There is no doubt that mining is a dangerous occupation. In centuries past, the risk of death and serious injury was a very real possibility for mine workers whether they were extracting coal, metal ore, sand, gravel or precious stones. Mining safety training has been a way to mitigate those risks.
The nature of mining is such that workers are exposed to many hazardous conditions such as heavy machinery, explosions, harmful chemicals, and the collapse of rock and earth. Although Australia has a reputation for having one of the safest mining industries worldwide and significant improvements to health and safety have occurred over the last couple of decades, mining still rates as the third most dangerous occupation in Australia.
On average, 9 workers in the mining industry die each year from work-related incidents. In addition to fatalities, serious injury and illness are inherent risks. The most common injuries experienced by mine workers and their causes include: damage to muscles; slips and falls; contact with moving objects or machinery; working with high-risk plant machinery; and chemical/dust exposure.
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Health and safety in Australian mines is regulated by the states and territories. A key concept within any of the legislation is that employers have a duty of care to provide and maintain a hazard-free workplace. In addition to providing basic requirements such as adequate safety gear, properly maintained machinery and equipment, protection from dust and fatigue-friendly rosters, employers need to provide training to ensure employees have adequate knowledge of how to use the equipment correctly and safely conduct themselves in the workplace.
Training is the process of acquiring new knowledge, learning how to do a new task, or sometimes just as importantly, education on what you should not do. The number one outcome of training for health and safety is to eliminate death and injury- to ensure that every employee goes home safely at the end of their shift. It is important in an industry that is particularly dangerous, such as mining, that employees are provided with the latest health and safety training on a regular basis.
As well as reducing the number of deaths and serious injuries and illnesses, effective training can reduce property and machinery damage; result in fewer employee days off; and reduce the number of workers’ compensation claims and payouts, which may result in lower insurance premiums for the organisation.
Regular training helps to ensure organisations and their employees are legally compliant with state legislation. Heavy fines and imprisonment can apply for non-compliance. Other consequences, such as death or injury can bring about enforced shutdowns, litigation and workers’ compensation claims, which have a negative effect on production and business economics.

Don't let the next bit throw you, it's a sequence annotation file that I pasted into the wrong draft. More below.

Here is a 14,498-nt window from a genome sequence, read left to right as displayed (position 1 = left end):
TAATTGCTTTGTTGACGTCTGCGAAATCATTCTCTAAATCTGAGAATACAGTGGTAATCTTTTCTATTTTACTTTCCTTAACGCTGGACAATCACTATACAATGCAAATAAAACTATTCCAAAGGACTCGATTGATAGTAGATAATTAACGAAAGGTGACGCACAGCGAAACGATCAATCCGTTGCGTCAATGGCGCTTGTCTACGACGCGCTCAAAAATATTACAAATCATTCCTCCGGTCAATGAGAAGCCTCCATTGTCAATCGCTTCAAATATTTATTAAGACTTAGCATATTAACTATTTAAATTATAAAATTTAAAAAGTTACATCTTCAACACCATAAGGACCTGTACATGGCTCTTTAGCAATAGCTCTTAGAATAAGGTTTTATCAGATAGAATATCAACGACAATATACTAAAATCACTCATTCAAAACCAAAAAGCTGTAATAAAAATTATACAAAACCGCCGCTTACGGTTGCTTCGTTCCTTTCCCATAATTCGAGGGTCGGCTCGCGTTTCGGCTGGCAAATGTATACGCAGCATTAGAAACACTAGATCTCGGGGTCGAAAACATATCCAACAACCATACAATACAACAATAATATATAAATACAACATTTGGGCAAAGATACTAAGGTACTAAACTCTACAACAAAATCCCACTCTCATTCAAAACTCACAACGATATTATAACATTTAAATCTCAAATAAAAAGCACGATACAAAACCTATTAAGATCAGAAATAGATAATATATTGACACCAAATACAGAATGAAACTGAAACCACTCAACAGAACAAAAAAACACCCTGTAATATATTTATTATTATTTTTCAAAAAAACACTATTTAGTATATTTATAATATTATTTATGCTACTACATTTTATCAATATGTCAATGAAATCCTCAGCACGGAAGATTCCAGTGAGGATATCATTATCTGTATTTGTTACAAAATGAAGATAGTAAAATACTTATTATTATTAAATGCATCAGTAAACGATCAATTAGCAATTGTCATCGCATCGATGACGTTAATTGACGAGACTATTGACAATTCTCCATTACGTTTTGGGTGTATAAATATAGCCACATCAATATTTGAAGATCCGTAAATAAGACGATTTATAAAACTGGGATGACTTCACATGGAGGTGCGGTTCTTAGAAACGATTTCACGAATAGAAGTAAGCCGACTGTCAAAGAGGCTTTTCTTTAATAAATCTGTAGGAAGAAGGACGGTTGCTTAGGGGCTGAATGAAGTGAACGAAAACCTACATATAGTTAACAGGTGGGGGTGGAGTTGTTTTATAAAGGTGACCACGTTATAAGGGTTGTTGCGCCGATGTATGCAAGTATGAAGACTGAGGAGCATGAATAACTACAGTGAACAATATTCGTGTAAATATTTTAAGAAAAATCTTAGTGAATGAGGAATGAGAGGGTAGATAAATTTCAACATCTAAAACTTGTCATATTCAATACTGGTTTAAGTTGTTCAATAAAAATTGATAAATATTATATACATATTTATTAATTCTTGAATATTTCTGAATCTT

When employees are competent and able to perform tasks through proper training, they are much more likely to experience job satisfaction. Effective training can increase worker productivity and satisfaction because, without the worry of personal safety, workers are able to better focus on their tasks.
A top-down approach to health and safety within the workplace also positively changes the safety culture of a workplace. This promotes enthusiasm for training and following of safety procedures. With a safety culture like this, more experienced employees are also much more willing and capable of passing on proper skills and procedures to their subordinates, whether through official training or on-the-job instruction. New employees to the organisation benefit from increased access to training and the flow on effects are that employees and workers who are generally happier with the organisation are likely to be more loyal, and less likely to leave, so companies retain valuable skilled workers
Whilst the benefits of training to reduce the physical risks associated with mining is well established, addressing mental health problems and the interplay between mining and miner’s mental health is a relatively unexplored concept.
Associate Professor Carole James, Associate Director of the Centre for Resources Health and Safety at the University of Newcastle, believes that evidence-based mental health training methods should be an integral part of any mining operation to benefit the mental health of workers. A/Prof James’s research has shown that training mining supervisors to recognise and support workers experiencing mental health problems can lead to better outcomes for employees’ distress levels, as well as benefit the organisation by reducing absenteeism and presenteeism (the loss of production from an employee being present at work, but not engaging in tasks efficiently).
“The workplace offers an exclusive opportunity to address mental health issues, especially in industries such as mining and with a male-dominated workforce, to encourage awareness and knowledge of mental health and how employees can seek appropriate help”. Mental health training aims to build supervisor’s skills and their capacity to address mental health problems in their staff.
More specifically, training in mental health helps supervisors develop an understanding of the difference between mental health problems and mental illness; recognise the signs that someone is experiencing difficulties in the workplace; identify support that can be recommended to a person experiencing mental health problems; demonstrate how to conduct a discussion with a team member about mental health problems at work; and provide knowledge of legislative responsibilities and organisational policies relevant to mental health management in the workplace; thus ultimately improving worker safety and the potential to save lives.
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